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Return of the Ghost Rider

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For the very first time, a Boeing B-52 Stratofortress has moved from the boneyard back into the sky again. The veteran bomber took off from Davis-Monthan Air Force Base in Tucson, Arizona for the first time following its restoration on Friday, the 13th of February. Technicians at the 309th Aerospace Maintenance and Regeneration Group, otherwise known as AMARG, pulled the BUFF from the massive storage yard beside Davis-Monthan during 2014 to replace a damaged aircraft in the active fleet which the Air Force deemed beyond economic repair.


The newly restored Stratofortress, serial number 61-0007, had been in 1000-level storage at AMARG alongside twelve other B-52Hs, far away from the ragged, chopped up Stratofortress carcasses on the other side of the boneyard. Unlike other 1000-level aircraft, or inviolate storage where an airframe is made safe and preserved without losing any parts to salvage, these bombers are looked after in a far more detailed and careful fashion at AMARG. Each Stratofortress in this small group has its own plane captain at the base whose primary responsibility is to monitor its health regularly and quickly intercede when maintenance is necessary. This practice has clearly shown its worth, judging by the mere months it took to return the aircraft to flight following years of storage.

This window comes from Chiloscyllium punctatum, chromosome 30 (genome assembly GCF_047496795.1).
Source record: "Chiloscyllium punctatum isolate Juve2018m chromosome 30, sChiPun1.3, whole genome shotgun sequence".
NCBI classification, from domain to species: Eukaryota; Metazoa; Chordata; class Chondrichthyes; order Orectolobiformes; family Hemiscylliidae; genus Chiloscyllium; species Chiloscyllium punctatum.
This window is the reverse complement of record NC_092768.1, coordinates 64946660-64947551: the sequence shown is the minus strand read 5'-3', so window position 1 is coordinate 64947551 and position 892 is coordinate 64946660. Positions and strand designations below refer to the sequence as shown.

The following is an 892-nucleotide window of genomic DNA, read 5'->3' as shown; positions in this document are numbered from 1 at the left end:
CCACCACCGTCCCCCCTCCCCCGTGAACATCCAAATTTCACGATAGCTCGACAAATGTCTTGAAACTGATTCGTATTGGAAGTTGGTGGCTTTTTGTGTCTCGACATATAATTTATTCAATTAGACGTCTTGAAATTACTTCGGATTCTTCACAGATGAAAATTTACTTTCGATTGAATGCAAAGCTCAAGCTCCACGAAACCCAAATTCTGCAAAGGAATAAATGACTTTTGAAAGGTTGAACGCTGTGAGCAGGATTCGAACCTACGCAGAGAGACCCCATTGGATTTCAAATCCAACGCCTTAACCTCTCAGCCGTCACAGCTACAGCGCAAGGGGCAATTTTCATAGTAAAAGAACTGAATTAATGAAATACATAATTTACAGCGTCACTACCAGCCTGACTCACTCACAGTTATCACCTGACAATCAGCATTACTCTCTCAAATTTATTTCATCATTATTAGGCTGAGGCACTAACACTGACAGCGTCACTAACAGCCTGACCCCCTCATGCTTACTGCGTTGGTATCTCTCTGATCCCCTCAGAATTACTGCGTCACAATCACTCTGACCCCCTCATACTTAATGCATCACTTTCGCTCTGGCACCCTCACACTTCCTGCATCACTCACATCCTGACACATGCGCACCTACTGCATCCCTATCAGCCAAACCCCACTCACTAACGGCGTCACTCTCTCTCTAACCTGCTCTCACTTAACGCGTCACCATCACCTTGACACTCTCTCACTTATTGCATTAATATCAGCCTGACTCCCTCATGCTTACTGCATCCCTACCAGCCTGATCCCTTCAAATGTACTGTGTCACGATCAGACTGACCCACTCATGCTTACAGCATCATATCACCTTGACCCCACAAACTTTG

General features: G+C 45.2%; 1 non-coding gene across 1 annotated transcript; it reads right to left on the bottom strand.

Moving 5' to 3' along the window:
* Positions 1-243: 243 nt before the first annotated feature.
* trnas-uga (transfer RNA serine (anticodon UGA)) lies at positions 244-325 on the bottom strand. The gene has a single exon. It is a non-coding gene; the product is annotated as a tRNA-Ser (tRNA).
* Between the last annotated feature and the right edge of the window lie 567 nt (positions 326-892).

Nicknamed “Ghost Rider”, ’007 last served with the 5th Bomb Wing from Minot AFB before going into storage in the mid-2000s. The AMARG team selected her for regeneration because, of the thirteen B-52Hs in storage, she was in the best condition and had the lowest airframe hours. In fact she is in such good shape that members of her maintenance team felt ‘Ghost Rider’ was better off than several active airframes currently serving.


‘Ghost Rider’ was present at AMARG in March, 2014 when WarbirdsNews paid the facility a visit, and we have included an image above to show what she looked like then. Technicians from the 309th alongside those from Tinker AFB (responsible for B-52 depot-level maintenance) swiftly returned the bomber back into flying trim. She departed Davis-Monthan yesterday for Barksdale AFB near Bossier City, Louisiana. Colonel Keith Schultz, CO of the 307th Operations Group, 307th Bomb Wing at Barksdale AFB commanded the flight. He has been flying BUFFs since 1980, and is the “last of the Tall-Tail” pilots still actively flying the Stratofortress; “Tall-Tail” being the nickname for early-model B-52s which had much taller tail fins than the G and H models. Schultz has more than 7,000 hours in B-52s. In an article HERE, Colonel Schultz said “After delivering eighteen B-52D and G models to the “Boneyard” over the years, it is about time I get to take one out.”


While at Barksdale AFB, members of the 76th AMXG from Tinker AFB will remove modifications from the damaged B-52 that ’007 is replacing and transfer them to the freshly restored airframe. At the same time, local Barksdale maintenance teams will inspect the airframe and repair as necessary. Once these details are complete sometime in late 2015, ‘Ghost Rider’ will fly to Tinker AFB in Oklahoma City, Oklahoma for Program Depot Maintenance to bring her in line with the rest of the fleet. The fifty year old bomber is expected to return to front line service sometime in 2016.




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